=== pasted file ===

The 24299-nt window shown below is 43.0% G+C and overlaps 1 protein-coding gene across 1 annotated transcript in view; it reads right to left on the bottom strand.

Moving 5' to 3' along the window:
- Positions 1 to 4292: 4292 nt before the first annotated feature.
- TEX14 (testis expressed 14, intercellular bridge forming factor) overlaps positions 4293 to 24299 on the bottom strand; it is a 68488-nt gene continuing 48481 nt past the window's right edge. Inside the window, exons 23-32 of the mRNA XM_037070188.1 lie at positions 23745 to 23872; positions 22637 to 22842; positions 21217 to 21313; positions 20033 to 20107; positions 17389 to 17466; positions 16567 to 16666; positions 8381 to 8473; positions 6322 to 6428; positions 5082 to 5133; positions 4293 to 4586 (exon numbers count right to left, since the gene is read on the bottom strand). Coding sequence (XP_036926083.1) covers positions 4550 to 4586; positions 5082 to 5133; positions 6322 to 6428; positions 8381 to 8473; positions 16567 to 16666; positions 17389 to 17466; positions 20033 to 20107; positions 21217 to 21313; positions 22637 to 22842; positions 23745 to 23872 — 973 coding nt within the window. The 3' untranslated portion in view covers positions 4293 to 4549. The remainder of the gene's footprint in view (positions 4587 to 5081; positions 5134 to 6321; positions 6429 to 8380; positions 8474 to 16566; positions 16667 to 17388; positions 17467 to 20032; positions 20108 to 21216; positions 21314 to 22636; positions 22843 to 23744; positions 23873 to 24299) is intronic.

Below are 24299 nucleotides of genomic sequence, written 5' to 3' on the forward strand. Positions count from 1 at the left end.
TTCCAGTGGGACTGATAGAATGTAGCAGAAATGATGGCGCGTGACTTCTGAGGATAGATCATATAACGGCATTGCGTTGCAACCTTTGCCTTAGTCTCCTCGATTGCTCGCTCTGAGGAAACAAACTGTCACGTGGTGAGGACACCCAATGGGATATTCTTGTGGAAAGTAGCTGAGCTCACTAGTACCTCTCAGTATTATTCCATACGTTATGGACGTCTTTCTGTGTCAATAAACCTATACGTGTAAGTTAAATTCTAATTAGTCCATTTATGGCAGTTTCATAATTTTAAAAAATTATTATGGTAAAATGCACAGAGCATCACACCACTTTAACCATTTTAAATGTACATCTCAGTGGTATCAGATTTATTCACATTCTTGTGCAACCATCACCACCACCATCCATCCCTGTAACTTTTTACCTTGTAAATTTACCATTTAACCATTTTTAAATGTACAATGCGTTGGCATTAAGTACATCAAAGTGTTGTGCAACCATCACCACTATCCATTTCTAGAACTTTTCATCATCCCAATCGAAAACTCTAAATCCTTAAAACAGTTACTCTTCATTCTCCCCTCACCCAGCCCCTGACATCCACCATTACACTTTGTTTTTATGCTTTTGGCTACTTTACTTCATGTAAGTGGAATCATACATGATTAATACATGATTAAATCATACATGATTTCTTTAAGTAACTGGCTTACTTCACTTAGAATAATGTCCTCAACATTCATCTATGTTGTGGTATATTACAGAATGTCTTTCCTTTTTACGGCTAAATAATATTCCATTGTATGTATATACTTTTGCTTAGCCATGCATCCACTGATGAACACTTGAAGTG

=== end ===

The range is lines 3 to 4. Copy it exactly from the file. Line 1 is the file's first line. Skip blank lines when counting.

- Positions 1 to 4292: 4292 nt before the first annotated feature.
- TEX14 (testis expressed 14, intercellular bridge forming factor) overlaps positions 4293 to 24299 on the bottom strand; it is a 68488-nt gene continuing 48481 nt past the window's right edge. Inside the window, exons 23-32 of the mRNA XM_037070188.1 lie at positions 23745 to 23872; positions 22637 to 22842; positions 21217 to 21313; positions 20033 to 20107; positions 17389 to 17466; positions 16567 to 16666; positions 8381 to 8473; positions 6322 to 6428; positions 5082 to 5133; positions 4293 to 4586 (exon numbers count right to left, since the gene is read on the bottom strand). Coding sequence (XP_036926083.1) covers positions 4550 to 4586; positions 5082 to 5133; positions 6322 to 6428; positions 8381 to 8473; positions 16567 to 16666; positions 17389 to 17466; positions 20033 to 20107; positions 21217 to 21313; positions 22637 to 22842; positions 23745 to 23872 — 973 coding nt within the window. The 3' untranslated portion in view covers positions 4293 to 4549. The remainder of the gene's footprint in view (positions 4587 to 5081; positions 5134 to 6321; positions 6429 to 8380; positions 8474 to 16566; positions 16667 to 17388; positions 17467 to 20032; positions 20108 to 21216; positions 21314 to 22636; positions 22843 to 23744; positions 23873 to 24299) is intronic.